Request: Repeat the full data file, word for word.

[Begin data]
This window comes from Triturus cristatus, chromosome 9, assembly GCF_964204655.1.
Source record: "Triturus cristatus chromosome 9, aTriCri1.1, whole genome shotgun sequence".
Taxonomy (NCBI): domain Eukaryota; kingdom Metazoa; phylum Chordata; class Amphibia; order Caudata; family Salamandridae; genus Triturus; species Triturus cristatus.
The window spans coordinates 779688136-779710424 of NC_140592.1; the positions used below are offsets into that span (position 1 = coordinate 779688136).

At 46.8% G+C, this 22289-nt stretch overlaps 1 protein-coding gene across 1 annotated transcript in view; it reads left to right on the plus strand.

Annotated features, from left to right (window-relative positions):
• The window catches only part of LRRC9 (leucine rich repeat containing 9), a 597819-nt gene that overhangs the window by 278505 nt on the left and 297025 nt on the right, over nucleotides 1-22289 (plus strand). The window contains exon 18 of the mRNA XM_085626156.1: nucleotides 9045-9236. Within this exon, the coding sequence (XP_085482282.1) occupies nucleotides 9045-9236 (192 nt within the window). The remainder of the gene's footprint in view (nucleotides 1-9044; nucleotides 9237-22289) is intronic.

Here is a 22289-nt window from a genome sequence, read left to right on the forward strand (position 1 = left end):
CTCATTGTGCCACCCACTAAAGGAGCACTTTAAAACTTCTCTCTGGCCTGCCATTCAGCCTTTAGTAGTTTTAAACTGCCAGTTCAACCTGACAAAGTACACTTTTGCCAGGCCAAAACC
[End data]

This window comes from Triturus cristatus, chromosome 9, assembly GCF_964204655.1.
Source record: "Triturus cristatus chromosome 9, aTriCri1.1, whole genome shotgun sequence".
Taxonomy (NCBI): domain Eukaryota; kingdom Metazoa; phylum Chordata; class Amphibia; order Caudata; family Salamandridae; genus Triturus; species Triturus cristatus.
The window spans coordinates 779688136-779710424 of NC_140592.1; the positions used below are offsets into that span (position 1 = coordinate 779688136).

At 46.8% G+C, this 22289-nt stretch overlaps 1 protein-coding gene across 1 annotated transcript in view; it reads left to right on the plus strand.

Annotated features, from left to right (window-relative positions):
• The window catches only part of LRRC9 (leucine rich repeat containing 9), a 597819-nt gene that overhangs the window by 278505 nt on the left and 297025 nt on the right, over nucleotides 1-22289 (plus strand). The window contains exon 18 of the mRNA XM_085626156.1: nucleotides 9045-9236. Within this exon, the coding sequence (XP_085482282.1) occupies nucleotides 9045-9236 (192 nt within the window). The remainder of the gene's footprint in view (nucleotides 1-9044; nucleotides 9237-22289) is intronic.

Here is a 22289-nt window from a genome sequence, read left to right on the forward strand (position 1 = left end):
CTCATTGTGCCACCCACTAAAGGAGCACTTTAAAACTTCTCTCTGGCCTGCCATTCAGCCTTTAGTAGTTTTAAACTGCCAGTTCAACCTGACAAAGTACACTTTTGCCAGGCCAAAACC